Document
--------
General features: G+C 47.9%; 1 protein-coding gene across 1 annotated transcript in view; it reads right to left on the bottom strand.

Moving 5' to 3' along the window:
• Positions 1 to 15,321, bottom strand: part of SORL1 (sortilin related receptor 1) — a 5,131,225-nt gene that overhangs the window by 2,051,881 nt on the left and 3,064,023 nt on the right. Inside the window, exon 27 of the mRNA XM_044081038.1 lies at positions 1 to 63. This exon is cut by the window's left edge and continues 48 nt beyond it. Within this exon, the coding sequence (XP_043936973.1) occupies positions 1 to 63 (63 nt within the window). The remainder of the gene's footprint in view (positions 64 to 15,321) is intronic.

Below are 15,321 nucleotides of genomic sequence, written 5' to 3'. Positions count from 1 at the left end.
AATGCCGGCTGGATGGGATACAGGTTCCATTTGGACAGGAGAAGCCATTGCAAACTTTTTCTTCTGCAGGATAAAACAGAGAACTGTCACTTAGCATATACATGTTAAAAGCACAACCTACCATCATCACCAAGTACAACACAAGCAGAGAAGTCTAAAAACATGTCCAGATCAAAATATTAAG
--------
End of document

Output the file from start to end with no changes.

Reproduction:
General features: G+C 47.9%; 1 protein-coding gene across 1 annotated transcript in view; it reads right to left on the bottom strand.

Moving 5' to 3' along the window:
• Positions 1 to 15,321, bottom strand: part of SORL1 (sortilin related receptor 1) — a 5,131,225-nt gene that overhangs the window by 2,051,881 nt on the left and 3,064,023 nt on the right. Inside the window, exon 27 of the mRNA XM_044081038.1 lies at positions 1 to 63. This exon is cut by the window's left edge and continues 48 nt beyond it. Within this exon, the coding sequence (XP_043936973.1) occupies positions 1 to 63 (63 nt within the window). The remainder of the gene's footprint in view (positions 64 to 15,321) is intronic.

Below are 15,321 nucleotides of genomic sequence, written 5' to 3'. Positions count from 1 at the left end.
AATGCCGGCTGGATGGGATACAGGTTCCATTTGGACAGGAGAAGCCATTGCAAACTTTTTCTTCTGCAGGATAAAACAGAGAACTGTCACTTAGCATATACATGTTAAAAGCACAACCTACCATCATCACCAAGTACAACACAAGCAGAGAAGTCTAAAAACATGTCCAGATCAAAATATTAAG